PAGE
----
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Georgian Foodways
Global Pathways/Local Contexts

Although Georgia is only about the size of West Virginia, the tiny country is home to several distinct cultures. Each of these cultures has contributed to Georgia's legendary culinary traditions and many have developed their own variations of dishes now often collectively known as "Georgian."

On this unique travel seminar, you will spend two weeks in an interdisciplinary exploration of Georgian national identity and history through its national cuisine. Using a variety of critical academic approaches, explore issues like climate change and state agricultural policies within the context of such issues as food security, the place of food in social justice and ethnic identity, and the role of Georgian foodways in the current global tourism economy. 

Learn the history, preparation, and traditions of regional dishes that make up Georgian cuisine: khinkali, khachapuri, lobio, suluguni, satsivi, and others while giving special attention to Georgian viniculture (winemaking) and viticulture (grape growing). Vegetarians and even vegans are welcome - while Georgian cuisine offers many tasty meat dishes, it also abounds in dishes that are meat-free and high-protien (from beans, dairy, and nuts). This travel seminar includes most meals so as to fully introduce you to the diverse, rich, traditions of Georgia's foodways. 

Jump to: Dates and Costs; Requirements; Photos; Application; Details.


- Dates and Costs -

Summer: $3,995*
June 17 - June 30, 2018 (Apply by April 1, 2018)
Add this program to any SRAS RSL program at a reduced rate.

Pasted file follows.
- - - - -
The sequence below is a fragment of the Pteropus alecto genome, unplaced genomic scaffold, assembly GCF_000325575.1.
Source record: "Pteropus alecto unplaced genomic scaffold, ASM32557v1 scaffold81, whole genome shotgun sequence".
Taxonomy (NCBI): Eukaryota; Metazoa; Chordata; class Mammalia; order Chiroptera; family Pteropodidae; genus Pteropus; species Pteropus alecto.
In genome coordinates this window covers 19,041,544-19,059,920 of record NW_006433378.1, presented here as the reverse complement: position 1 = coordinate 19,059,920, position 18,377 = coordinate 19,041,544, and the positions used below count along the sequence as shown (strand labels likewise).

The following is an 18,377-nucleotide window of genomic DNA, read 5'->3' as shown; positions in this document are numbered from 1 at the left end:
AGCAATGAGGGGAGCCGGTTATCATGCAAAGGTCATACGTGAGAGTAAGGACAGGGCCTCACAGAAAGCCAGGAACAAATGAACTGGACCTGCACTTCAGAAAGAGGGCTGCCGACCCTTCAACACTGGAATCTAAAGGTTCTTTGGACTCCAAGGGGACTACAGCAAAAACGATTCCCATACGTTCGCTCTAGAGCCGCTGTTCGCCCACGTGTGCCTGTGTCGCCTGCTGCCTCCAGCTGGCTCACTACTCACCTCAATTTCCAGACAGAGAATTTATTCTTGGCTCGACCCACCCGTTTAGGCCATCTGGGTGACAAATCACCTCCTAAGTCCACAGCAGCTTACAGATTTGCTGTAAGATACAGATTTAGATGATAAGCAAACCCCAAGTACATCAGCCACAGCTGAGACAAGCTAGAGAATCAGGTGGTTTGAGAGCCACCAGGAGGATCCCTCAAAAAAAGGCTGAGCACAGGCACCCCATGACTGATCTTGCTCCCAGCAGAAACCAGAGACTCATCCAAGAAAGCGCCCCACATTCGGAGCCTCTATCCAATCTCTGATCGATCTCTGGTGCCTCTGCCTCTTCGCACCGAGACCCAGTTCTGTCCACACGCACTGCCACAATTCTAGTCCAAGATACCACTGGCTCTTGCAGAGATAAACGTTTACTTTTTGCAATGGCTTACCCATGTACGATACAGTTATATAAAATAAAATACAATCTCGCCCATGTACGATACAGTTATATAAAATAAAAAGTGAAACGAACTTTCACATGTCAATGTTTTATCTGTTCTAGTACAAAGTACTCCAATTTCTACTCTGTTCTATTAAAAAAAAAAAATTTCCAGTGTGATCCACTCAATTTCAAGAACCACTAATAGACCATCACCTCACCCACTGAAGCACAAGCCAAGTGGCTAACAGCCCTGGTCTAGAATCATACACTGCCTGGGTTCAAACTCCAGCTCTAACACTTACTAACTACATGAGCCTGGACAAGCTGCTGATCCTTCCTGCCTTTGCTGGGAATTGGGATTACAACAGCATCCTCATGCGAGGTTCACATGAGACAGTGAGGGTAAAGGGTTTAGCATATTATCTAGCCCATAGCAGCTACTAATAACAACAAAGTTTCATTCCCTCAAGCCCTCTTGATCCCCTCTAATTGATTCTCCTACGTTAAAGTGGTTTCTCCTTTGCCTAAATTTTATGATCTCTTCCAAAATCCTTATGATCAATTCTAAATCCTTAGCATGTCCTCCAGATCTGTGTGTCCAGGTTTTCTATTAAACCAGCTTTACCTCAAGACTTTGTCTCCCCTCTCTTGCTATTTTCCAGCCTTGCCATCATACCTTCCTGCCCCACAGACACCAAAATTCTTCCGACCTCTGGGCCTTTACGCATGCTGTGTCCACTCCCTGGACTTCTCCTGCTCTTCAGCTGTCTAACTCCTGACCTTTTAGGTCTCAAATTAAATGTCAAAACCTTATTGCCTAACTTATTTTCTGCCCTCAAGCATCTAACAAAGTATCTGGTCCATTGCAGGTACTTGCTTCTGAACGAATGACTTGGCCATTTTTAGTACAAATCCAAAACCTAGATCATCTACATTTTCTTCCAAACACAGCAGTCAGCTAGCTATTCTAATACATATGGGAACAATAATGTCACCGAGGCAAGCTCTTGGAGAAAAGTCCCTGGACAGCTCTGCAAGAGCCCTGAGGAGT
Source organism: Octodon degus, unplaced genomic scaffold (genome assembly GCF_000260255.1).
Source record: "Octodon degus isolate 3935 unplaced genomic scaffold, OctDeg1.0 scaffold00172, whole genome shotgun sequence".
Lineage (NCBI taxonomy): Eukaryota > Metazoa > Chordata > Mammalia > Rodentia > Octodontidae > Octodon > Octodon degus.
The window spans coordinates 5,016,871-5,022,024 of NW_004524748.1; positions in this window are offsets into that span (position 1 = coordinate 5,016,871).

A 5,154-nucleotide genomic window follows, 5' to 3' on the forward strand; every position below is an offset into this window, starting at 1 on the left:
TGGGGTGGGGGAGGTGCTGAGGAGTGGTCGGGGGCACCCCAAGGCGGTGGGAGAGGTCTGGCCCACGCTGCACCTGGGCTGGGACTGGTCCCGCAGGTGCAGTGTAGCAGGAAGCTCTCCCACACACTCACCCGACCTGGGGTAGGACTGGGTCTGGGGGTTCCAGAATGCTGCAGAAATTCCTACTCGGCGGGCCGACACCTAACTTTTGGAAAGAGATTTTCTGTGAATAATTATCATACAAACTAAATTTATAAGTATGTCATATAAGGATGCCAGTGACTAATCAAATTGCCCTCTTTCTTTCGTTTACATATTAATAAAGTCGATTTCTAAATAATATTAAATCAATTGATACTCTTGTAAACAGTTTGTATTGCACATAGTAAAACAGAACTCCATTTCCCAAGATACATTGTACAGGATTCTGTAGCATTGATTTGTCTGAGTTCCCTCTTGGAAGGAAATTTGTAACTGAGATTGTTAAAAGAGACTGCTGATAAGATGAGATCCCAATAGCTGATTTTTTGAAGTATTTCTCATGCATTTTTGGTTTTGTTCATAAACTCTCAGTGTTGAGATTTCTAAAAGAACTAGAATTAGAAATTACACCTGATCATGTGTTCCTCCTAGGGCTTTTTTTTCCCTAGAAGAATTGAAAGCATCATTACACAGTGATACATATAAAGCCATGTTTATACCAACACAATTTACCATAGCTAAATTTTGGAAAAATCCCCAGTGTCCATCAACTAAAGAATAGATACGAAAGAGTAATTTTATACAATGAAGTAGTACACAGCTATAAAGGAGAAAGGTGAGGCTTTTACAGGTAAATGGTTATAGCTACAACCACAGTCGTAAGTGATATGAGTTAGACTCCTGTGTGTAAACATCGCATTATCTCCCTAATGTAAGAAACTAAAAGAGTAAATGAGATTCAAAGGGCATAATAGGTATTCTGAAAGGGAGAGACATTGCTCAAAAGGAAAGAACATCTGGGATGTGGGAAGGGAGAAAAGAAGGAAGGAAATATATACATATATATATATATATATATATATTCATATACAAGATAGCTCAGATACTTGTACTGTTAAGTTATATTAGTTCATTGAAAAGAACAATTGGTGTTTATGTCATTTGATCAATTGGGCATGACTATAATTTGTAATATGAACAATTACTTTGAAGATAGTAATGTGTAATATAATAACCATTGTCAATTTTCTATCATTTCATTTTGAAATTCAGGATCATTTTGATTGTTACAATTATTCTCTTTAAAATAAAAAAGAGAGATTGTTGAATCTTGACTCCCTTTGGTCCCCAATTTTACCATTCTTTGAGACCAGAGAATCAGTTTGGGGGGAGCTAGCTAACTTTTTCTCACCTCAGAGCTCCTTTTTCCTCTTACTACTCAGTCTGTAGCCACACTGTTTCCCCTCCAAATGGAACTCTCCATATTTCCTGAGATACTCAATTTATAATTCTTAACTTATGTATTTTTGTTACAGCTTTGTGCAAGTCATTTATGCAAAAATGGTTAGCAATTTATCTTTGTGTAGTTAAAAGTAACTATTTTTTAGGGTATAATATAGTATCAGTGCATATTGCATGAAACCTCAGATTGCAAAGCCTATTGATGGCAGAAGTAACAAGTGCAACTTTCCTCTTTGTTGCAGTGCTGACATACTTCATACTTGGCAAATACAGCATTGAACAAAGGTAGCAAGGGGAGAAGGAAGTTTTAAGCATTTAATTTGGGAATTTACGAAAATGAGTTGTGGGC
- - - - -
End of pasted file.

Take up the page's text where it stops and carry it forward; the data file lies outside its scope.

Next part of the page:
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- Curriculum -

REES 390: Georgian Foodways
Students will be assigned several readings before their arrival to Georgia to prepare them for class discussions on the relevant issues. For convenience, travel will begin and end in Tbilisi, the Georgian capital. Currently planned stops include: Mtskheta, one of the oldest cities of Georgia; Sighnaghi, known for its ancient wine traditions (since the 5th Century BC) and for its khinkali (traditional meat dumplings); Borjomi, a resort town in a picturesque gorge whose unique mineral waters are now bottled and are so famous that they are Georgia's number one export product; Akhalkalaki, a city mostly populated by Armenians, where we will meet with local people to discuss everyday life of ethniс minorities and explore Armenian foodways; Svaneti, a mountainous province known for winter sports, hiking trails through striking landscapes, and "Svan salt," an traditional mix of spices that can be added to almost anything to enhance flavors; and, lastly, Batumi, Georgia's the second largest city and a Black Sea resort town. It is the capital of Adjaria, home to the famed Adjarian Khatchapuri, a bread filled with cheese and butter, with an egg baked into its center that can be eaten at any meal. After the conclusion of the program, students will be given time to complete a final project, which should be the equivalent of a 15-page paper, but which can take several forms, including a video or photo essay or a series of shorter essays.